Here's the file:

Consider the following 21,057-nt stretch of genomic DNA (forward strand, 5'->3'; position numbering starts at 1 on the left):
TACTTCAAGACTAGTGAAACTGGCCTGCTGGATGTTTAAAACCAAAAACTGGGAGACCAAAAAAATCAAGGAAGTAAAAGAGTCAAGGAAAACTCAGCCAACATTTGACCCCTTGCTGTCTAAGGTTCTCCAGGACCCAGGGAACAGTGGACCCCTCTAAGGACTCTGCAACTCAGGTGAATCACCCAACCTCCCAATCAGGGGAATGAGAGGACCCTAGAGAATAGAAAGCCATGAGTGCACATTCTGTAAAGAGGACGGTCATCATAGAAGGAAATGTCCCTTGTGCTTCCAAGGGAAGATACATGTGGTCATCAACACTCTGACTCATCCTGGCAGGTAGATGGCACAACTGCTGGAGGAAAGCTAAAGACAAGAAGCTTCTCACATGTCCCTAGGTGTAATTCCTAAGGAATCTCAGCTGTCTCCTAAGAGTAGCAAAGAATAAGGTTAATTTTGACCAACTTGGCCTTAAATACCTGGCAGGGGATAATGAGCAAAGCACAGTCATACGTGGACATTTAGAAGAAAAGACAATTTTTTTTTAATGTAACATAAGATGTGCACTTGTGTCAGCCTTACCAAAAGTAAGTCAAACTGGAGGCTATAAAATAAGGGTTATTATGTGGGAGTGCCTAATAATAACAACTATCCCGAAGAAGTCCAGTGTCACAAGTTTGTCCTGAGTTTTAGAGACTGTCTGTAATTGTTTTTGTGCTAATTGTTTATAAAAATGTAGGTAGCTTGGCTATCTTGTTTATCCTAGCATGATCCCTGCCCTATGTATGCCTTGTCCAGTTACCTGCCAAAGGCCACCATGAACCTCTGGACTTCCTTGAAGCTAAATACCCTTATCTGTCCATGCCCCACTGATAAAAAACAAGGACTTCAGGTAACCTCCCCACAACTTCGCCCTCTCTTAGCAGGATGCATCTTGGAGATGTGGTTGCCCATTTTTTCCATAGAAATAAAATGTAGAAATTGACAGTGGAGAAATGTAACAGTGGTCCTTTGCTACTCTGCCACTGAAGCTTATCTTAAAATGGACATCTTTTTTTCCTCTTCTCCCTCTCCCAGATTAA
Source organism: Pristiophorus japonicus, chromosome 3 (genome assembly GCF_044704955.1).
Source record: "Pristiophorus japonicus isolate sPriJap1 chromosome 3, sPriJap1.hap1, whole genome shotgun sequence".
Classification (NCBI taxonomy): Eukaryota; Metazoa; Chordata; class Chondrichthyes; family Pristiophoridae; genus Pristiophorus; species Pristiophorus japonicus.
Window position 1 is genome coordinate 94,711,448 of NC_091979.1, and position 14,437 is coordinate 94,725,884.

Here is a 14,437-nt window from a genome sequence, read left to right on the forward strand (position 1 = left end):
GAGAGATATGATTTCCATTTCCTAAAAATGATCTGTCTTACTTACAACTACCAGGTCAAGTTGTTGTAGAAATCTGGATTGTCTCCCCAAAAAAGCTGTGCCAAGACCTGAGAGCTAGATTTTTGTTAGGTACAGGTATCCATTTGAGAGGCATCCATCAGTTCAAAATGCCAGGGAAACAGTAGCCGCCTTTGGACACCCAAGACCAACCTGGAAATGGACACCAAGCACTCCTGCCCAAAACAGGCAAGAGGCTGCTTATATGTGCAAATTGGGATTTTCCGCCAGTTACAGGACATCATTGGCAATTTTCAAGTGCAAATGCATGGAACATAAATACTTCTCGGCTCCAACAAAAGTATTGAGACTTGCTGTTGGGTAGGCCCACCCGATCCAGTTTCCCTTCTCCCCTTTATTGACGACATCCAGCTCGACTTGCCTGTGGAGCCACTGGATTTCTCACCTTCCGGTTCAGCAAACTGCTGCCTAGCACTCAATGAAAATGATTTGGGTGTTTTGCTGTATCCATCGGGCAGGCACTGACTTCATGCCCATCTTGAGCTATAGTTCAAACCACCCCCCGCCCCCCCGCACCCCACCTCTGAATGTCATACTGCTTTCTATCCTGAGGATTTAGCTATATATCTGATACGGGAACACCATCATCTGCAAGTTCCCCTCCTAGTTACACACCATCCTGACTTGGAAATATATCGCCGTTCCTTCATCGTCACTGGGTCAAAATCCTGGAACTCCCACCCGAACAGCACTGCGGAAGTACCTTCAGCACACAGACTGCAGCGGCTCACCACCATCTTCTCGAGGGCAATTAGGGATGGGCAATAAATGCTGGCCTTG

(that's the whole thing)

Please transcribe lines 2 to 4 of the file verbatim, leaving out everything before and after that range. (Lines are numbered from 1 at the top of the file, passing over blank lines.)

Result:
TACTTCAAGACTAGTGAAACTGGCCTGCTGGATGTTTAAAACCAAAAACTGGGAGACCAAAAAAATCAAGGAAGTAAAAGAGTCAAGGAAAACTCAGCCAACATTTGACCCCTTGCTGTCTAAGGTTCTCCAGGACCCAGGGAACAGTGGACCCCTCTAAGGACTCTGCAACTCAGGTGAATCACCCAACCTCCCAATCAGGGGAATGAGAGGACCCTAGAGAATAGAAAGCCATGAGTGCACATTCTGTAAAGAGGACGGTCATCATAGAAGGAAATGTCCCTTGTGCTTCCAAGGGAAGATACATGTGGTCATCAACACTCTGACTCATCCTGGCAGGTAGATGGCACAACTGCTGGAGGAAAGCTAAAGACAAGAAGCTTCTCACATGTCCCTAGGTGTAATTCCTAAGGAATCTCAGCTGTCTCCTAAGAGTAGCAAAGAATAAGGTTAATTTTGACCAACTTGGCCTTAAATACCTGGCAGGGGATAATGAGCAAAGCACAGTCATACGTGGACATTTAGAAGAAAAGACAATTTTTTTTTAATGTAACATAAGATGTGCACTTGTGTCAGCCTTACCAAAAGTAAGTCAAACTGGAGGCTATAAAATAAGGGTTATTATGTGGGAGTGCCTAATAATAACAACTATCCCGAAGAAGTCCAGTGTCACAAGTTTGTCCTGAGTTTTAGAGACTGTCTGTAATTGTTTTTGTGCTAATTGTTTATAAAAATGTAGGTAGCTTGGCTATCTTGTTTATCCTAGCATGATCCCTGCCCTATGTATGCCTTGTCCAGTTACCTGCCAAAGGCCACCATGAACCTCTGGACTTCCTTGAAGCTAAATACCCTTATCTGTCCATGCCCCACTGATAAAAAACAAGGACTTCAGGTAACCTCCCCACAACTTCGCCCTCTCTTAGCAGGATGCATCTTGGAGATGTGGTTGCCCATTTTTTCCATAGAAATAAAATGTAGAAATTGACAGTGGAGAAATGTAACAGTGGTCCTTTGCTACTCTGCCACTGAAGCTTATCTTAAAATGGACATCTTTTTTTCCTCTTCTCCCTCTCCCAGATTAA
Source organism: Pristiophorus japonicus, chromosome 3 (genome assembly GCF_044704955.1).
Source record: "Pristiophorus japonicus isolate sPriJap1 chromosome 3, sPriJap1.hap1, whole genome shotgun sequence".